University of Pennsylvania Museum of Archaeology and Anthropology

Category: Students in the Field


Journey across China. Days 7 and 8 – Into a hidden paradise

By: Annie Chan

I was excited to see the Taklamakhan Desert again after I traveled across it by bus two years ago on the western route that runs through the heart of the desert. There are two roads that cut north-south through the desert. This time, we took the eastern route that passes through the lower reaches of […]


Survey- ‘I can see for miles, and miles, and miles, and miles…’

By: Elizabeth Potens

Who knew ‘The Who’s’ lyrics would become relevant to my involvement in this project? This week I was able to take a stab at an aspect of archaeology outside of the well-known process of digging and excavation. In the area surrounding our main site at Stryme there are cultivated fields of cotton and wheat. In […]


Week 1- Synergasia in Stryme

By: Elizabeth Potens

After one long flight and a three hour ride from the Thessaloniki airport, I finally made it to the small town of Pagouria, located near the closest city of Komotini, Greece in order to participate in an excavation of the supposed site of ancient Stryme, a port of trade for those crossing the Aegean. The […]


Sic transit gloria mundi

By: Lara Fabian

The title of this post is a phrase in Latin that means “Thus does the glory of the world pass by”—so fleeting are our worldly creations. It was the first response of a colleague of mine when we saw the construction site pictured below, because this is not just any construction site. What you’re looking […]


Journey across China. Day 6 – The mesmerizing sands

By: Annie Chan

Leaving Ge’ermu at dawn, we resumed our journey westward, accompanied on the road only by towering trucks maneuvering themselves slowly toward mining operations on the Chaidamu (Qaidam) salt flats; there were barely any passenger vehicles.  At some point, we crossed one of the major salt lakes, Chaerhan salt lake, on a 32 km land bridge […]


Journey across China. Day 5- Upward and westward

By: Annie Chan

The next morning, we left Dulan and made a detour to a nearby village, Reshui 熱水, where there is a large Tang Dynasty (7th – 10th centuries) cemetery.  The main tombs are situated on top of a mound of roughly 80 m high. Because of the altitude (3300 m), it was difficult to make it all […]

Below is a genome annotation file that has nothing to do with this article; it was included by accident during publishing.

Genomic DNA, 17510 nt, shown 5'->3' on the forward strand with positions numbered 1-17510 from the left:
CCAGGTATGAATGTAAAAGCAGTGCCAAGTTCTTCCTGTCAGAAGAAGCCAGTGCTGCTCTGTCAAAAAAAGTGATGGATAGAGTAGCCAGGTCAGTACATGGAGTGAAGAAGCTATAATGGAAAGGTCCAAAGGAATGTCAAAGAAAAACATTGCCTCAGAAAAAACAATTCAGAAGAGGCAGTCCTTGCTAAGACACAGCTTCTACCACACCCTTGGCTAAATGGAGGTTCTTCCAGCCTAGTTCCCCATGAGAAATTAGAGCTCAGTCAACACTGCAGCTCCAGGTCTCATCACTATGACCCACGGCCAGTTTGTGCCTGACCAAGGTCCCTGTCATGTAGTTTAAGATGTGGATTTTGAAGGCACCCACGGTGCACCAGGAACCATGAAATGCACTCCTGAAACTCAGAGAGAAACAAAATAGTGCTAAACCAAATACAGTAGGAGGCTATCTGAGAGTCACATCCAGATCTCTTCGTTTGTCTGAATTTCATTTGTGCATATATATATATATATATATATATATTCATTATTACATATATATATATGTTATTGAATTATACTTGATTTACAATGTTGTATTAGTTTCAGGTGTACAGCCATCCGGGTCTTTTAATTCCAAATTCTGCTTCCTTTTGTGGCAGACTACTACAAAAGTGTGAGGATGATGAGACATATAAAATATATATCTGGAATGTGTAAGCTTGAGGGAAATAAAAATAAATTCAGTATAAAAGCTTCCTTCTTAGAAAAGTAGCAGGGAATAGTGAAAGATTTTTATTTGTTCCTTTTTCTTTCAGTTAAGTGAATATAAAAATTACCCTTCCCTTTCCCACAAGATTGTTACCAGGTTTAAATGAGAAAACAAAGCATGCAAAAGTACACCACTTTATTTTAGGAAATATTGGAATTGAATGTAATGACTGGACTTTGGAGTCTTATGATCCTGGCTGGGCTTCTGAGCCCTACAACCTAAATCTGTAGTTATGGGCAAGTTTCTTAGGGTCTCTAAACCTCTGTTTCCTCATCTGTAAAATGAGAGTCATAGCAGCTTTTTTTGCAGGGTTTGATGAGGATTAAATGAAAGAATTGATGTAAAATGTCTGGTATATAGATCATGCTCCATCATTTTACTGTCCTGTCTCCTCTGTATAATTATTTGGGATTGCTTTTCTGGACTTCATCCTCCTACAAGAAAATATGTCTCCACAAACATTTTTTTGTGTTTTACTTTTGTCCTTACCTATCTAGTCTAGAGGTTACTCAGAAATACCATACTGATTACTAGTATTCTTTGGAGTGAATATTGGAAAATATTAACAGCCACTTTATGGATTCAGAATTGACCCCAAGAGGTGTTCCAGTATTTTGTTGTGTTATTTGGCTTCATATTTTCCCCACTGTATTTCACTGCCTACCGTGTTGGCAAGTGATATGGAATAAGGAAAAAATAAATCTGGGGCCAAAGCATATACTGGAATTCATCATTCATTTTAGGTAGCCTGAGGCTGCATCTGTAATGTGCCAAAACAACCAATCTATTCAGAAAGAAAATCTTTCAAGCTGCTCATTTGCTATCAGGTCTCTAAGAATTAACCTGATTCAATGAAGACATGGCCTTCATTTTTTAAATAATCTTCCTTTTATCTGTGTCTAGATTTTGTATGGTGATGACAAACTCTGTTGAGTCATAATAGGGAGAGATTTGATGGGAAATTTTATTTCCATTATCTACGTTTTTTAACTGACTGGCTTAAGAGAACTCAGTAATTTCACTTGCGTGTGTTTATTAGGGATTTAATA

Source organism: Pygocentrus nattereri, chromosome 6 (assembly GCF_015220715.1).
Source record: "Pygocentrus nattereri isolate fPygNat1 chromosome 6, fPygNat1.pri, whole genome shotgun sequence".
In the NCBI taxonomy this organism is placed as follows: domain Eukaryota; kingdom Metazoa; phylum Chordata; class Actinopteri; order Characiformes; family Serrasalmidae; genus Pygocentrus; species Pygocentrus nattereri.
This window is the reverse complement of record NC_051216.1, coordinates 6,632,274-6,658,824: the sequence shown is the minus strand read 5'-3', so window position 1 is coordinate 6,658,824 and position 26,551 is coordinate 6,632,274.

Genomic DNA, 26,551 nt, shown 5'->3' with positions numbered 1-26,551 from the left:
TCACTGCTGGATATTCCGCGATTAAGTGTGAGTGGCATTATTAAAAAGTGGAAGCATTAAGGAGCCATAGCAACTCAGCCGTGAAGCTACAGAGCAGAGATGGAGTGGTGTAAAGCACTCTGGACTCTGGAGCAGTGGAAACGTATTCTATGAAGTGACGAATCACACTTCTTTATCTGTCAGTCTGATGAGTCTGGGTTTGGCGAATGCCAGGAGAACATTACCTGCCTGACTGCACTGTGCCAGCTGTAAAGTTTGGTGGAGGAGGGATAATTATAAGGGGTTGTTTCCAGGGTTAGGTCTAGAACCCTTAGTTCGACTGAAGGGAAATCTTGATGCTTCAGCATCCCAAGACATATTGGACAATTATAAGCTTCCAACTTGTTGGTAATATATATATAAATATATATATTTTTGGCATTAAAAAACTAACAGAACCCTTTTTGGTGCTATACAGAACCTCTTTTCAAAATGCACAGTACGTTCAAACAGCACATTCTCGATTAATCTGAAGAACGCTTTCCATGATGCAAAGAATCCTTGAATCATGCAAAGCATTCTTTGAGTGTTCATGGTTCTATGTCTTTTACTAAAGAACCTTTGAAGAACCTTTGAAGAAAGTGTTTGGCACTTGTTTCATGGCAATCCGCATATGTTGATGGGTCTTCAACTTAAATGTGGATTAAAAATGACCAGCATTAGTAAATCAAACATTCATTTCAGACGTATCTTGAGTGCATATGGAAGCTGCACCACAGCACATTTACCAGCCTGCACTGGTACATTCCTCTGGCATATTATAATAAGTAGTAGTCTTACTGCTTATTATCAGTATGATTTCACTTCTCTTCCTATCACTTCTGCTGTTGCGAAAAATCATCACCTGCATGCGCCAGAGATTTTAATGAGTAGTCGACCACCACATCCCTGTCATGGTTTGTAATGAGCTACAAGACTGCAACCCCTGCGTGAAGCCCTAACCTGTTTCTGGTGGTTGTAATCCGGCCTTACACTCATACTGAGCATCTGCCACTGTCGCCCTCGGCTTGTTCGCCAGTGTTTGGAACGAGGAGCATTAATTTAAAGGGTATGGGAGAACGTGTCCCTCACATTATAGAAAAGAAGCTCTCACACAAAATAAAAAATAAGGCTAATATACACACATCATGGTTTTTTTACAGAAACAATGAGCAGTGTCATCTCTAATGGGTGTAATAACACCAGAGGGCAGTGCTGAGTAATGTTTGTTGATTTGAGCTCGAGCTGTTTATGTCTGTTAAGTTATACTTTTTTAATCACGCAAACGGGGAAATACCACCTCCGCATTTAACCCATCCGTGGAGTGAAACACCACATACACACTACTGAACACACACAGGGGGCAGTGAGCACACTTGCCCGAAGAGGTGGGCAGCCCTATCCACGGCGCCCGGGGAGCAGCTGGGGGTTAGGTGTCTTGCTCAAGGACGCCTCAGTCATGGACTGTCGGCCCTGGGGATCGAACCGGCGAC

Journey across China. Day 4- Atop the Tibetan Plateau

By: Annie Chan

The hills outside Xining were dressed in a velvety moss-green, a stark contrast to the landscape in Gansu. We headed for Qinghai Lake, the largest saline lake  (also the largest lake) in China, which was to be the highlight of our drive on day four. At 3200 m, the sun was deceivingly mild in the […]


Summer 2013 in the Field

By: Tom Stanley

Netherlands, Crete, Greece, Italy, Egypt, Brazil, Argentina, Colombia, Iraq, Turkey, India, Mexico, France—this summer break, 20 University of Pennsylvania students (six undergraduate and 14 graduate students) will be doing research in 13 countries around the world, funded in part by competitive Penn Museum summer field research grants. The projects, supported by Penn and Penn Museum […]


Eating Ice Cream in Erbil

By: Lara Fabian

The other night, we went out for a walk and I ate my first Iraqi ice cream. My name is Lara Fabian, and I’m a graduate student at Penn studying archaeology. Because of the generous support of the Penn Museum, I am working during the first part of this summer in Iraqi Kurdistan on an […]


Journey across China. Day 3 – 4 provinces in 1 day

By: Annie Chan

As we continued driving west, it became noticeably more hilly, the altitude had increased to 1500m. At Hongsibao 紅寺堡, Ningxia Hui (Chinese Muslim) Autonomous Region, we got on the Jingzang Highway 京藏高速 that runs from Beijing to Tibet. It took only a few hours to travel cross Ningxia and soon we found ourselves in Gansu […]


Magic in the Ancient World

© Penn Museum 2017 Sitemap / Contact / Copyright / Disclaimer / Privacy / Upenn